These Colleges and Universities Are Going Online Only This Fall and Charging Full Tuition

Some colleges and universities are adjusting how they will be teaching students in the fall offering most of their classes online, but the financial cost of higher learning is expected to remain the same as those institutions charge full price.

Those colleges making the change to an online environment include Harvard University, the 23 campuses of California State University, and Hampton University.

On Monday, Harvard University officials announced that all classes would be taught online for the 2020-2021 school year, even if students choose to live on campus during the academic year, however, the average tuition cost will remain at $49,653 per semester.

Rachael Dane, a spokeswoman for Harvard University, said in an email to Newsweek that while average tuition costs will remain the same for students whose families have significant financial asses, but families of students who qualify for financial aid, as well as those students who are not living on campus, could pay less toward their semester expenses.

Colleges During Cooronavirus
A graduate wearing a cap, gown and protective face mask is seen on the campus of Columbia University on May 21, 2020 in New York City. COVID-19 has spread to most countries around the world, claiming over 332,000 lives with infections of over 5.1 million people. Many U.S. colleges and universitites are shifting to a virtual learning format for the upcoming semester, due to the spread of the conronavirus. Rob Kim/Getty

"The overwhelming reason for the decision to deliver all instruction remotely is Harvard's commitment to protecting the academic enterprise and preserving academic continuity for all of our students," Dane said. "Continued remote instruction ensures that academic continuity for all students is maintained."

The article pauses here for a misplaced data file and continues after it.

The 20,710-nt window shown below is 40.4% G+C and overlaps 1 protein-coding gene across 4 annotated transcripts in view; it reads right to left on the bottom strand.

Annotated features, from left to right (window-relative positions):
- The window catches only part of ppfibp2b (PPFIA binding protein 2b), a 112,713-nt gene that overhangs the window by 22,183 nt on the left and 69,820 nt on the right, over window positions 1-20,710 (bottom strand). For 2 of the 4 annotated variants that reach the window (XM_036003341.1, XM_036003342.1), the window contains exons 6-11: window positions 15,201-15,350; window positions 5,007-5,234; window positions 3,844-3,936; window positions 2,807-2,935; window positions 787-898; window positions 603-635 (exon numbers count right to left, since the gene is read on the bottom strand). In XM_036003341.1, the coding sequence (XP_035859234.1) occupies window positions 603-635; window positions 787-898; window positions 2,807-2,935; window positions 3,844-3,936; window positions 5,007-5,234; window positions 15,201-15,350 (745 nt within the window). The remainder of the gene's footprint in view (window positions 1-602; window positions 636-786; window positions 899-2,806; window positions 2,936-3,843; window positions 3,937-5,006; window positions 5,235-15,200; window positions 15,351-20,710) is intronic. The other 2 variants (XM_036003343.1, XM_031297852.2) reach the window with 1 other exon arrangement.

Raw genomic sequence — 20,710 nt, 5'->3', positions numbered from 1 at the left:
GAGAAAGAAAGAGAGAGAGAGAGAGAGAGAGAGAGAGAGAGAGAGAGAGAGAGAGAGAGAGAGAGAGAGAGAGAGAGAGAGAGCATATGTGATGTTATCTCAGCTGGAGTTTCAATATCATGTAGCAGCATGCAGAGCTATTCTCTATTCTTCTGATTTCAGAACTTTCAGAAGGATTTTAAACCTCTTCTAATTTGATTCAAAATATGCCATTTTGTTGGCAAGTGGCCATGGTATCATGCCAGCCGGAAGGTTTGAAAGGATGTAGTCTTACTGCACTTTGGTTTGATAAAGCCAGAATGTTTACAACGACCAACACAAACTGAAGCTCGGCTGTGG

According to Harvard University's financial aid department website, some families could pay $12,000 per semester. Expenses are based on family income, which if a student's family earns $65,000 or less, their tuition would amount to zero.

A student's family who earns between $65,000 and $150,000 annually would have to pay tuition based on the family salary, while families earning more than $150,000 a year would pay about 10 percent based on income.

Families who have significant financial resources or earning more than 150,000 annually would pay the full tuition amount.

Harvard officials said they plan to bring 40 percent of its undergraduate students, including incoming freshmen, to campus dormitories for the start of the fall semester.

"This will enable first-year students to benefit from a supported transition to college-level academic work and to begin to build their Harvard relationships with faculty and peers," the officials wrote. "Both online and dorm-based programs will be in place to meet these needs. Over the last few weeks, there has been frequent communication with our first-year students about their transition to Harvard and this will continue as we approach the start of the academic year."

Foreign students whose universities are going completely online this fall could be forced to leave school or leave the U.S. entirely after the Trump administration's announcement on July 7 that international college students are required to attend in-person classes at their universities, or they could face deportation, Immigration and Customs Enforcement (ICE) announced Monday.

Other universities are operating in much the same way as a means of keeping students and staff members safe during the COVID-19 pandemic.

California State University announced in May that they would be offering a virtual class schedule in the fall and will keep all of its 23 campuses closed.